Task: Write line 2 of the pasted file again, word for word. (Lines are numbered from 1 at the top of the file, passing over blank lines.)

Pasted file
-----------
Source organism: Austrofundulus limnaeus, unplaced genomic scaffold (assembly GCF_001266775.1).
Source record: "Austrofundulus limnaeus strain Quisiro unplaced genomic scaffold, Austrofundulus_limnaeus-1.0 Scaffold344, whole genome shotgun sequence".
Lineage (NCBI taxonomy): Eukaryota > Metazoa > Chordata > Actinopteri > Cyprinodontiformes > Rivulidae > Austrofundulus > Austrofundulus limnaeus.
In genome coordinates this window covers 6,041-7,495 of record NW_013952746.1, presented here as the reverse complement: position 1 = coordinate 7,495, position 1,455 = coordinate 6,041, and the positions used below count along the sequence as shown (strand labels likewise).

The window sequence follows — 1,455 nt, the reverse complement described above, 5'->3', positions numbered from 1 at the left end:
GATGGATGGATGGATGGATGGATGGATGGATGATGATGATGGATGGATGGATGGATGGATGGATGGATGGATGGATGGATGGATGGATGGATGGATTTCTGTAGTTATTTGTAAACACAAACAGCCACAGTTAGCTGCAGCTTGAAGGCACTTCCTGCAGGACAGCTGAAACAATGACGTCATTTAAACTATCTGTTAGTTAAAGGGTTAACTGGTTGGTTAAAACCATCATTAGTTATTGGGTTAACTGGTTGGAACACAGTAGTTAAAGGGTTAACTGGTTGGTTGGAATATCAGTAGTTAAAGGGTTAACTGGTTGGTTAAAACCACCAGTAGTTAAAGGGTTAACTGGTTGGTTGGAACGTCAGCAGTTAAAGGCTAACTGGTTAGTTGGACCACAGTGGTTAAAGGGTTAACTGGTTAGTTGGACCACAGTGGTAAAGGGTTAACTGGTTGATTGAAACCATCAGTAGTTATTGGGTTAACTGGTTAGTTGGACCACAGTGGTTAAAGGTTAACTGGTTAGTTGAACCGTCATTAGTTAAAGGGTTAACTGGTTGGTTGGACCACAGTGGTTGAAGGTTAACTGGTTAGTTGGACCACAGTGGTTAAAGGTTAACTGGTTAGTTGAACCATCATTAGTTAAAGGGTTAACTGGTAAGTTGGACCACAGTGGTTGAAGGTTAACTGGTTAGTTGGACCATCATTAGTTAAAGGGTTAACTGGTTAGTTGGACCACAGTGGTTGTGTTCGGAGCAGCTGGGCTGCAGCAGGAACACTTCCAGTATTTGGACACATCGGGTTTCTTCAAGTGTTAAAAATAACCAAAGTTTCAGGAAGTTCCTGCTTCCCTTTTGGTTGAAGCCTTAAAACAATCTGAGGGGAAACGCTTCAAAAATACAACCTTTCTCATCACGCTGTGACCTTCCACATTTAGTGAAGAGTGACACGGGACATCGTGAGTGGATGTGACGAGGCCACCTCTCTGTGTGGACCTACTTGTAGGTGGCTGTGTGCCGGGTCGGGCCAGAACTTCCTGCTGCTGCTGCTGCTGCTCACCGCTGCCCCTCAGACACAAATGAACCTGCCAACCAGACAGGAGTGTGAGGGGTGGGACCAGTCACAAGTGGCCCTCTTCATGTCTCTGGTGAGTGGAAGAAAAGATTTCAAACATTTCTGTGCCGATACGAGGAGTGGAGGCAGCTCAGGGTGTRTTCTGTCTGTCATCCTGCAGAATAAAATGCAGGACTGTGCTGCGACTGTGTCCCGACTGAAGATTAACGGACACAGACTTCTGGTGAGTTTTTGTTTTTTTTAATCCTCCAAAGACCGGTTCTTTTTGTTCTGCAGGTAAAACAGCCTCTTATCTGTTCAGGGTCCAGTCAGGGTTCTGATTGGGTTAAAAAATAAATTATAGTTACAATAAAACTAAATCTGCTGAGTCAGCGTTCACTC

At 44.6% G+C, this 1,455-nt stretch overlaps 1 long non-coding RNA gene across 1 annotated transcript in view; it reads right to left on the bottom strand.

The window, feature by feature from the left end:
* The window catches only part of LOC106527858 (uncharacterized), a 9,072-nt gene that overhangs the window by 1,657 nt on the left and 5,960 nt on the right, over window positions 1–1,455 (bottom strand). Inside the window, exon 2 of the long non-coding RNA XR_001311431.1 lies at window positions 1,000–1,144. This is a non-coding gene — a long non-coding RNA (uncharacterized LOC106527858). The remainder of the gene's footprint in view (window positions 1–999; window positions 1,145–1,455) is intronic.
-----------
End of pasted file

Source record: "Austrofundulus limnaeus strain Quisiro unplaced genomic scaffold, Austrofundulus_limnaeus-1.0 Scaffold344, whole genome shotgun sequence".